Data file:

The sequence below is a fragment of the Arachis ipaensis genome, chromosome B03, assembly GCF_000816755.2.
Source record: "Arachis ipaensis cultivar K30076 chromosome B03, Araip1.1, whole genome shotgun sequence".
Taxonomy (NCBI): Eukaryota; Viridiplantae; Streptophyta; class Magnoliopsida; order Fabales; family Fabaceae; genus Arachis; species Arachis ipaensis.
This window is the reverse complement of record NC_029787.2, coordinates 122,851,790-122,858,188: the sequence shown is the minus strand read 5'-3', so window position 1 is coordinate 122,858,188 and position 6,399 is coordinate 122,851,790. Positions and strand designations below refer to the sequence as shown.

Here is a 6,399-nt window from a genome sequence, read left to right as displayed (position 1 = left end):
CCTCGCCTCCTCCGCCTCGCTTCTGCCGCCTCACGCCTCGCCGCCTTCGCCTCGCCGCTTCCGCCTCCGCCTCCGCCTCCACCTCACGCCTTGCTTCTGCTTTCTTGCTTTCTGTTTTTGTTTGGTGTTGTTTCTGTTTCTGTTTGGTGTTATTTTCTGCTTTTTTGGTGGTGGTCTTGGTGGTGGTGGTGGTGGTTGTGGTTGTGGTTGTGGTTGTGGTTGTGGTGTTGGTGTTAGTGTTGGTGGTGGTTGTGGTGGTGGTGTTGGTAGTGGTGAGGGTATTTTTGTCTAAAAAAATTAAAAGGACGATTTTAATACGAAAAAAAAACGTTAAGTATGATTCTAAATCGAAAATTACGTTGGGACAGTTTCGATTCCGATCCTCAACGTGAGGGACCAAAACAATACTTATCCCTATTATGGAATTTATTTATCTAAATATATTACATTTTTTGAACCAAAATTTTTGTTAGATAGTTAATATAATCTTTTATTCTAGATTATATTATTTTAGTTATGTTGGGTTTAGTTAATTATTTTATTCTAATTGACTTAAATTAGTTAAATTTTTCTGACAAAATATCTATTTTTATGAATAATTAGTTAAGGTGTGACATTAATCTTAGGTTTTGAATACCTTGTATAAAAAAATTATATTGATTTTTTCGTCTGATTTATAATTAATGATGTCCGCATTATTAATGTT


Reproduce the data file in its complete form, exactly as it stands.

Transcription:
The sequence below is a fragment of the Arachis ipaensis genome, chromosome B03, assembly GCF_000816755.2.
Source record: "Arachis ipaensis cultivar K30076 chromosome B03, Araip1.1, whole genome shotgun sequence".
Taxonomy (NCBI): Eukaryota; Viridiplantae; Streptophyta; class Magnoliopsida; order Fabales; family Fabaceae; genus Arachis; species Arachis ipaensis.
This window is the reverse complement of record NC_029787.2, coordinates 122,851,790-122,858,188: the sequence shown is the minus strand read 5'-3', so window position 1 is coordinate 122,858,188 and position 6,399 is coordinate 122,851,790. Positions and strand designations below refer to the sequence as shown.

Here is a 6,399-nt window from a genome sequence, read left to right as displayed (position 1 = left end):
CCTCGCCTCCTCCGCCTCGCTTCTGCCGCCTCACGCCTCGCCGCCTTCGCCTCGCCGCTTCCGCCTCCGCCTCCGCCTCCACCTCACGCCTTGCTTCTGCTTTCTTGCTTTCTGTTTTTGTTTGGTGTTGTTTCTGTTTCTGTTTGGTGTTATTTTCTGCTTTTTTGGTGGTGGTCTTGGTGGTGGTGGTGGTGGTTGTGGTTGTGGTTGTGGTTGTGGTTGTGGTGTTGGTGTTAGTGTTGGTGGTGGTTGTGGTGGTGGTGTTGGTAGTGGTGAGGGTATTTTTGTCTAAAAAAATTAAAAGGACGATTTTAATACGAAAAAAAAACGTTAAGTATGATTCTAAATCGAAAATTACGTTGGGACAGTTTCGATTCCGATCCTCAACGTGAGGGACCAAAACAATACTTATCCCTATTATGGAATTTATTTATCTAAATATATTACATTTTTTGAACCAAAATTTTTGTTAGATAGTTAATATAATCTTTTATTCTAGATTATATTATTTTAGTTATGTTGGGTTTAGTTAATTATTTTATTCTAATTGACTTAAATTAGTTAAATTTTTCTGACAAAATATCTATTTTTATGAATAATTAGTTAAGGTGTGACATTAATCTTAGGTTTTGAATACCTTGTATAAAAAAATTATATTGATTTTTTCGTCTGATTTATAATTAATGATGTCCGCATTATTAATGTT